The Art of Togetherness

So, I recently took up nail art as part of my fundraising efforts (if you’re not sure what I’m talking about, you could read this post). Nail art is pretty much my new favourite thing though. I love the intricacy of it, and the way it makes your fingernails look iced – almost good enough to eat.

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An early attempt at something vaguely hipster-y

And the reason this slightly random topic is getting a blog post is this: every single nail I’ve ever painted – ever – is kind of messed up. I make mistakes all the time – I swear, it is impossible to make straight lines on that kind of scale! But most people have ten finger nails. The smudge on the little finger, or the chip at the base of the thumb aren’t the main focus; it’s the total, the summation of the ten tiny paintings, together. The art is not in one single nail, because I don’t think any of them could stand up to that kind of scrutiny. The art is in the togetherness.

[You can always trust an English Lit student to run with the weirdest metaphors – I’m not even sorry.]

This whole thing got me thinking about community – whether that’s family, housemates, colleagues, church or ‘squad’. I think every time, there’s something really beautiful about togetherness. We really really weren’t made to be alone.

There are an absolute tonne of books that deal with community, but today I wanted to point out some of my favourites.

The Chronicles of Narnia by C.S. Lewis 

This applies to all of the books, but my particular favourite scene is in The Horse and His Boy, where we get a glimpse of a peace-time Narnian community. I love the way that everyone knows everybody, and there’s a real sense of inclusion and all round ‘getting along’.

The Infernal Devices by Cassandra Clare

Is this not everyone’s favourite, though? I am so in love with the Clave community: the way that although there are differences and personality clashes, there’s this fierce loyalty among the shadowhunters.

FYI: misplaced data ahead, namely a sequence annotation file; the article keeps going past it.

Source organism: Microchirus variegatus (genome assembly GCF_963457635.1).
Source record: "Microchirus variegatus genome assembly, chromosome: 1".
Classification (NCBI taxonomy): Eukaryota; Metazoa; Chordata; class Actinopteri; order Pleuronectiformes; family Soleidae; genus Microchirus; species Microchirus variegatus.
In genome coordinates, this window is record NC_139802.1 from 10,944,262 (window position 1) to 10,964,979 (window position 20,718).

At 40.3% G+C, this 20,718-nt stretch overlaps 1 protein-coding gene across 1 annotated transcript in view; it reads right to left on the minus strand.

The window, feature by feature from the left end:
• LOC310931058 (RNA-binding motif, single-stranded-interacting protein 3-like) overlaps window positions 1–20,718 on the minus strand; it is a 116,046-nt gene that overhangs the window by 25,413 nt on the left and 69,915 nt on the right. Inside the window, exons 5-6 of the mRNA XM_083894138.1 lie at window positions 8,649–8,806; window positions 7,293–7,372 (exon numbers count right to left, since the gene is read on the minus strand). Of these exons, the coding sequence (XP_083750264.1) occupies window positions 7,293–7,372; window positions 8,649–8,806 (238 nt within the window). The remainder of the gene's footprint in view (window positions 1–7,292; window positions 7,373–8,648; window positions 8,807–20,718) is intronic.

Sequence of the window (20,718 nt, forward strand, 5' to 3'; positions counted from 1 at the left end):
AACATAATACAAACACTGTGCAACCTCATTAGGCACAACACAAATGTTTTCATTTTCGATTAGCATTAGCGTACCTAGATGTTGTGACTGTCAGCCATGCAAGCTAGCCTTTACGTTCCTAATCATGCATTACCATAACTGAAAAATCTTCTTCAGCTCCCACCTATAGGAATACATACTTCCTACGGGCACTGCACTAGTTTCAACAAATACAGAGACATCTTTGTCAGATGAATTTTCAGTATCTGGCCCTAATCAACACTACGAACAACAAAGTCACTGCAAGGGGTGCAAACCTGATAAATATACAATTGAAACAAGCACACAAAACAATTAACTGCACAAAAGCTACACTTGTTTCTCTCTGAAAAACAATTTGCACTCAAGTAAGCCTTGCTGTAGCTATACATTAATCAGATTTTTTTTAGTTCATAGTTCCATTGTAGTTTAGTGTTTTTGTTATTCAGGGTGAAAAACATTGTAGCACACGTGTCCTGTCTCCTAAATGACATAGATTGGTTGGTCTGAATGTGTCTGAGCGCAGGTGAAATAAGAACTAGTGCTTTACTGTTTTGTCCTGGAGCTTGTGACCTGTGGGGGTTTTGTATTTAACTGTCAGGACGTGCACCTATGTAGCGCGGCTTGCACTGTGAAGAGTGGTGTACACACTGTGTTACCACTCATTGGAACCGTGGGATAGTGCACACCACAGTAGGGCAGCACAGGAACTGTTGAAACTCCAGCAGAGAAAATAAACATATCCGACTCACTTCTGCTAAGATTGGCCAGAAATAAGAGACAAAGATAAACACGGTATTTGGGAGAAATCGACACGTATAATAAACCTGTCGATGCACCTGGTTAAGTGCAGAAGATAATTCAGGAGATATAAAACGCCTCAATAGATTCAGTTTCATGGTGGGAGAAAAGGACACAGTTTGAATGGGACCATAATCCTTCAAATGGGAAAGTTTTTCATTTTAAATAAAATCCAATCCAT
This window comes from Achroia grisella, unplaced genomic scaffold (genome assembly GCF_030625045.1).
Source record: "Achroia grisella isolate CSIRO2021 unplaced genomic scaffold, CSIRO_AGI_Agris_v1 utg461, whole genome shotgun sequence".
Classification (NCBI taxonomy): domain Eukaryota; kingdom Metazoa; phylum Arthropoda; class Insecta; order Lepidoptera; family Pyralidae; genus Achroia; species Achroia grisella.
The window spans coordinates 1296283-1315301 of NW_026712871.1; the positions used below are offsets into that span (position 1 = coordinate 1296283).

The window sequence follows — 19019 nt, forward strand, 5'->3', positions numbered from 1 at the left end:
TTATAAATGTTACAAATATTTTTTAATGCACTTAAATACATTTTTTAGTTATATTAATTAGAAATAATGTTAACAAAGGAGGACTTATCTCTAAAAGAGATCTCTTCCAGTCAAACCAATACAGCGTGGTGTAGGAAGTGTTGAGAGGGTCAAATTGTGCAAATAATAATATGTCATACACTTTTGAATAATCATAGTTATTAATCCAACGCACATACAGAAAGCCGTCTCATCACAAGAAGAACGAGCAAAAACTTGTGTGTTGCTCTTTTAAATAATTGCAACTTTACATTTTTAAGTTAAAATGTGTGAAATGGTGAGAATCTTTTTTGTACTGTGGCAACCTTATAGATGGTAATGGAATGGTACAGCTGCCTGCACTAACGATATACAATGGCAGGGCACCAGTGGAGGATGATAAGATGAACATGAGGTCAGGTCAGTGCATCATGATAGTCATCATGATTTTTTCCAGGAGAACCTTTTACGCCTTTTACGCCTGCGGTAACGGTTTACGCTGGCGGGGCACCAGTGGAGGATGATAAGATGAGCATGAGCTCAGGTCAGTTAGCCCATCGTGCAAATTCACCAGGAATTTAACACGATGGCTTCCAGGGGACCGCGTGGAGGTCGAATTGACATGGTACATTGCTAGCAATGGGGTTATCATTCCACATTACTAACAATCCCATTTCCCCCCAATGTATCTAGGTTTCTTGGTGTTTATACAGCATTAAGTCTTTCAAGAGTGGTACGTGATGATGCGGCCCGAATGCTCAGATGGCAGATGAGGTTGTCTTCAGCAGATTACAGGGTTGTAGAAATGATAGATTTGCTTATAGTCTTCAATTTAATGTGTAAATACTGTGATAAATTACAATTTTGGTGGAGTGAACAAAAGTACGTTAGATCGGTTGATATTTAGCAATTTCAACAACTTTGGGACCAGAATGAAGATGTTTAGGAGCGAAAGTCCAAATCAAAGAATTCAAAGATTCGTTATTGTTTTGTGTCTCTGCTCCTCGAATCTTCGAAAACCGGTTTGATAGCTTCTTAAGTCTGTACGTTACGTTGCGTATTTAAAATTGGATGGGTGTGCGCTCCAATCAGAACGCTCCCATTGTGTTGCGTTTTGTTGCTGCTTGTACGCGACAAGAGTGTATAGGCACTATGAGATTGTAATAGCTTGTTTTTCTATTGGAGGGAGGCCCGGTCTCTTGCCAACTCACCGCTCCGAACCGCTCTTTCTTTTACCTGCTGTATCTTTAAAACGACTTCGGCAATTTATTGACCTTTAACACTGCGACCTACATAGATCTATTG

The Bible

Maybe slightly different to the other books on this list, but for real! The Bible is full of community – even in the Trinity (the doctrine of one God, three persons), there’s a real model of harmony and putting other people first. In the early church, we see the new Christians selling their belongings to provide for less well-off members of their community. (Acts 4:34)

The Lord of the Rings by J.R.R. Tolkein

I think this is maybe an obvious pick – there’s such a heavy  emphasis in this series on friendship, and not going it alone. My favourite example of this is Frodo taking the ring to Mount Doom: his friend Sam his there with him until the end. There is such intense loyalty and selflessness in this story – gah. It’s great.

The Little Coffee Shop of Kabul by Deborah Rodriguez

This pick is maybe a little more obscure than the others, but I’d highly recommend it! I wrote a review here, if you’re interested. My favourite thing about the community in this book is the glaring differences in upbringing, culture and circumstance of each of the women. They each have their own stories, but they have a web of support as a group of friends.

Is this really cheesy? I find a lot of books (especially post-Romantic period?) have this really focus on individuality, and being strong enough to defeat the odds in your own strength. To my mind, that’s neither practical nor practicable – I think a need for community is not a weakness; but a strength!